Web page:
The subject of pronunciation is often glossed over, or visited with reckless abandon by those who are richly endowed academically and the ordinary but humble man or woman in the street looking for his or her daily bread. The spoken English, to them matters not so much, so long as they are heard and the idea or opinion they verbalized, for them, make sense. The majority of Nigerians, in fact, those who English is second language fall in the group of people who ignore pronunciation and do not see it as a big obstacle to attaining perfection in the use of the language of mass communication. Whether in the written or spoken English, I have always encouraged people, especially my students to cultivate the habit of making conscious effort to write right and speak right. The two go together. One cannot excel in the written English and fail in the spoken word. There have been occasions where people are denied jobs or contracts owing to their inability to speak proper English, to put it plainly. The story of a University don who went abroad in search of greener pasture but was cut short when his students rose against him, largely because of his poor communication skill is a big lesson for us all. No one could fault the man’s academic records, according to the report, but failed to impress the students because he bluntly refused to take lessons in Use of English and Communication Skill.
Our politicians and VIPs-Very Important Persons should take note and do the needful, go for communication skills lessons or hire someone to polish your spoken English. The cliché ‘you can’t give what you don’t have,’ is instructive. Don’t procrastinate, do it now, avoid being ridiculed or laughed at when addressing the crowd. Our lesson this week, emphasis is on pronunciation, particularly for those familiar words we come across every day, whether in the business circle, crime or any other sector of the economy. We have plenty of them including some English names you may likely come by. The English purists and masters have given us the clue to sound right in our interaction with members of our community and the larger audience. In fact, the dictionaries and other handy reference materials are there to guide us but how often do we spare time to check the dictionary or books on pronunciation, such as Daniel Jones to get it right. I am sure not many of us do. We have litanies of excuses to give why it is difficult to be tied down or fall back on the dictionary or any other reference book in order to place the right stresses where they should be or add value to the letters, when we speak up the words.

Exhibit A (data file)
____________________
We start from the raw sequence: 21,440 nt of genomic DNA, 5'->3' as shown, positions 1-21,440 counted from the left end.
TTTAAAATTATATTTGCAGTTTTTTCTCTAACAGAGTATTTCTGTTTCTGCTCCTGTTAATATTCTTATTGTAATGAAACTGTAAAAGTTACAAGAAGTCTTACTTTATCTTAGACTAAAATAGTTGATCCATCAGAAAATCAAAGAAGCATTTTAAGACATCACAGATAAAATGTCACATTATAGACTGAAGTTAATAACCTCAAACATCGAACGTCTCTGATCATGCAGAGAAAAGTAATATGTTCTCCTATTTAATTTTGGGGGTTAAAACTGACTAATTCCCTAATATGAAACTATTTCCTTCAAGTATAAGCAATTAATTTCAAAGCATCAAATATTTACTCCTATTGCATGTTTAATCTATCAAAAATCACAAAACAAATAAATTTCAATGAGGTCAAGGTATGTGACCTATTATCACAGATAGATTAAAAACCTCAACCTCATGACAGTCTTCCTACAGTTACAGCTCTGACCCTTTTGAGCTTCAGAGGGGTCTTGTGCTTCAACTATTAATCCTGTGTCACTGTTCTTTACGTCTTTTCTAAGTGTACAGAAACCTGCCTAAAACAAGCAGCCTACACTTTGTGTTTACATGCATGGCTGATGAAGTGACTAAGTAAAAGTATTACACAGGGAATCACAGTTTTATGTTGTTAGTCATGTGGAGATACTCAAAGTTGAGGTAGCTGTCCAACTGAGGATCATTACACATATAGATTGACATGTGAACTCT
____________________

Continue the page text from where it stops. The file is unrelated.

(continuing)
Take note of these English names, for example as it is pronounced and do well to master them: McGrath, Cockburn, Salisbury, St. John, Holburn, Willes, Leicester, Swanwick, Chisholm, Chiswick and Cholmondelay. They are correctly pronounced macgraw, Co’burn, Solzb’ry, Sinjen, Ho’burn, Wilz, Lester, Swonick, Chizim, Chizik and Chumly. Aren’t these names enough headaches to verbalize? Think again, digest them to speak safe when coming face-to-face with the English masters and purists or the experts in communication skill. Similarly, the popular van used in conveying suspected criminals to the correctional facilities in the country, Black Maria is pronounced ‘black muh-ry-uh’ and so for ‘pariah,’ an outcast or one who is treated with disdain is verbalized ‘puh-ry-uh.’ Recall the dark days of military regime of General Sani Abacha, when the West declared Nigeria a pariah state, denying her of international assistance or aids of any kind owing to what they regarded as lack of transparency and dictatorial rule of the late general. Regime, for example is pronounced ‘ray-gime,’ also, ‘grand prix,’ ‘bombing,’ ‘falcons,’ ‘granite,’ ‘en masse,’ ‘furore,’ ‘suite,’ ‘status quo,’ ‘Hades,’ ‘epitome,’ and more to come as it concerns pronunciation. In the meantime, take note of the right pronunciation of the words listed, ‘grond pree,’ ‘boming,’ omitting the letter ‘b’ when pronouncing the word; ‘fawl-k’ns,’ ‘gra-nit,’ ‘on mass,’ ‘fyoo-rori,’ ‘sweet,’ ‘stay-tuhss kwoh,’ ‘hay-deez,’ ‘ipituh-mi.